FIG. 7 shows an exemplary method 700 as associated with a series of plots 715, 725 and criteria 750 for use in selecting or optimizing electrode configuration for ventricular pacing. The methods 500 and 600 used a particular criterion, however, as explained with respect to the method 700 of FIG. 7, other criterion or criteria may be used. The plot 715 shows a series of measured conduction delays (IVCD-LR). From this data, an average, a minimum and a maximum may be determined, noting that any of a variety of statistical techniques may be used (e.g., mean, median, standard deviation, etc.). The data of the plot 715 may correspond to conduction delay values measured at implant or post-implant. The plot 725 shows beat-to-beat measured conduction delays (IVCD-L2R) over time for about 24 cardiac cycles. In this example, a target value (T) is given along with positive and negative variances (T+T+ and T−T). In addition, a value T+X appears as a value greater than the positive variance (T+T+). A thick line represents a moving average of the conduction delay IVCD-L2R, which may be averaged over a predetermined number of cardiac cycles and which may use weighting and/or a forgetting factor to reduce weight of one or more measured conduction delays based on acquisition time.

According to the method 700, the values X, T+ and/or T may be determined at least in part on the basis of conduction delay information acquired at implant, or optionally at another time. The criteria block 750 includes various beat-to-beat criteria and moving average criteria that may be used in adjusting or optimizing ventricular pacing, for example, as explained with respect to the decision blocks of the method 500 and the method 600.

FIG. 8 shows an exemplary method 800 for selecting or optimizing electrode configuration for ventricular pacing based on comparing one or more interventricular conduction delays to one or more criteria. The one or more criteria may be based, at least in part, on previously acquired conduction delay values or the one or more criteria may be based on a model or general knowledge of cardiac mechanics for a patient or a group of patients.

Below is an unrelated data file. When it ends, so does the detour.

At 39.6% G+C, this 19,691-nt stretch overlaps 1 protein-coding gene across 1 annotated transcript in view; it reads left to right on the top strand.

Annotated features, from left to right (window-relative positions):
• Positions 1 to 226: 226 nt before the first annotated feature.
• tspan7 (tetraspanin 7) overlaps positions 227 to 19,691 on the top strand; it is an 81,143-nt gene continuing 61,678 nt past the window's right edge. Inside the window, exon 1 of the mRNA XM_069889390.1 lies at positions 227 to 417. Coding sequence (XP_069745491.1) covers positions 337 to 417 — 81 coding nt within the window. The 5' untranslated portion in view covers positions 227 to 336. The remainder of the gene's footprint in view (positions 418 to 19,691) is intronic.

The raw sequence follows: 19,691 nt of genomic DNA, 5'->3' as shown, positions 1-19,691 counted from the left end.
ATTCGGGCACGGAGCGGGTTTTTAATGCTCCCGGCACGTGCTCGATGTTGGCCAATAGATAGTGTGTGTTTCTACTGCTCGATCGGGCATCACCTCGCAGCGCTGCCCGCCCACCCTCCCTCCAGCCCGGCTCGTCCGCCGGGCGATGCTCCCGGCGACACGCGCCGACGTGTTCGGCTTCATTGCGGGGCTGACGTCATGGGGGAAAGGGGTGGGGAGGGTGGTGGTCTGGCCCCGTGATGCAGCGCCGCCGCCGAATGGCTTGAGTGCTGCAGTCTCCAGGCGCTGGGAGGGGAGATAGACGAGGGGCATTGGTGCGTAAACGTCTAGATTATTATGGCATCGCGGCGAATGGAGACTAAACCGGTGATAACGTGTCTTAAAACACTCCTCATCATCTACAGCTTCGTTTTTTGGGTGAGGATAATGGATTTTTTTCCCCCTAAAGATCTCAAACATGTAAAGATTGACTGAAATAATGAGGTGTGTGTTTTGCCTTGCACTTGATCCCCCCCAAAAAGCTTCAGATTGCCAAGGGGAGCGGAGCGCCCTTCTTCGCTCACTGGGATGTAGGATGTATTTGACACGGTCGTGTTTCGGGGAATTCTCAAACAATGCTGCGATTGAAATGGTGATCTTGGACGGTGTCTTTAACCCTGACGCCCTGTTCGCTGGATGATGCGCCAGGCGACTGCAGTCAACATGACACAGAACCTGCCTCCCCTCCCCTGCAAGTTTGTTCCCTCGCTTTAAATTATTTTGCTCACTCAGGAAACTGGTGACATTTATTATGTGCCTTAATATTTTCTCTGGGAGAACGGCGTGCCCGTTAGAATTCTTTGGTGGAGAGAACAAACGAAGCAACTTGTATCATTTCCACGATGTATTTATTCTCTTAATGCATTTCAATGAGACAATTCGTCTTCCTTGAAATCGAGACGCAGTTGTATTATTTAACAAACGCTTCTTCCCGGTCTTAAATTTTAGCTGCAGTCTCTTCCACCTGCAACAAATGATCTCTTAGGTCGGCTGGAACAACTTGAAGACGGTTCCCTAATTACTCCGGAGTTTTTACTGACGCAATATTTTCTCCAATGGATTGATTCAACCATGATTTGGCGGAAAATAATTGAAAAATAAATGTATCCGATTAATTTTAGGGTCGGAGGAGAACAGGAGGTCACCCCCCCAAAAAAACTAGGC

The method 800 commences in a delivery block 804 that delivers a therapy using a selected electrode configuration for LV pacing. A measurement block 808 measures one or more conduction delays using the selected electrode configuration for LV pacing. A decision block 812 follows that decides if the one or more conduction delays meet the criteria, where meeting the criteria indicates that the selected electrode configuration is suitable for delivery of the therapy. If the decision block 812 decides that the one or more conduction delays meet the criteria, then the method 800 continues at the delivery block 804. However, if the decision block 812 decides that the one or more conduction delays do not meet the criteria, then the method 800 continues at a selection block 816 that selects a different electrode configuration for LV pacing, which may be associated with delivery of therapy using single site pacing or multi-site pacing.

FIG. 9 shows an exemplary method 900 that includes use of a quadripolar left ventricular lead 902 and a bipolar right ventricular lead 904. A LV pacing and RV sensing block 910 illustrates a wave front propagating from LV lead electrodes L1 and L2 (e.g., unipolar or multi-polar energy delivery) to the RV sensing electrodes (e.g., bipolar sensing); thus, corresponding to measurement of IVCD-L1,2R. An RV pacing and LV sensing block 930 illustrates a wave front propagating from the RV electrodes (e.g., bipolar energy delivery) to the LV lead electrodes L1 and L2 (e.g., unipolar or multi-polar sensing); thus, corresponding to measurement of IVCD-RL1, 2. With respect to unipolar energy delivery or unipolar sensing using the electrodes L1 and L2, these electrodes may be both anodes or both cathodes where another electrode such as a case electrode (e.g., the case 200 of FIG. 2) is used as a cathode or an anode, respectively. With respect to multi-polar energy delivery or sensing, one of the electrodes L1 or L2 may be a cathode or an anode while the other is an anode or a cathode, respectively.

Data table 915 shows various electrode configurations (EC) for the LV lead 902 and IVCD-LR times as time delays (ΔT) while the data table 935 shows various electrode configurations (EC) for the LV lead 902 and IVCD-RL times as time delays (ΔT). The data tables 915 and 935 may be used to determine an optimum electrode configuration for LV pacing or for other purposes, for example, as described with respect to FIG. 12.

FIG. 10 shows an exemplary method 1000 for periodically measuring interventricular conduction delays for selecting or optimizing LV pacing. The method 1000 commences in a delivery block 1004 that delivers a therapy using an electrode configuration for LV multi-site pacing. The particular electrode configuration may be based on an optimal ΔTOpt, for example, determined at implant or post-implant.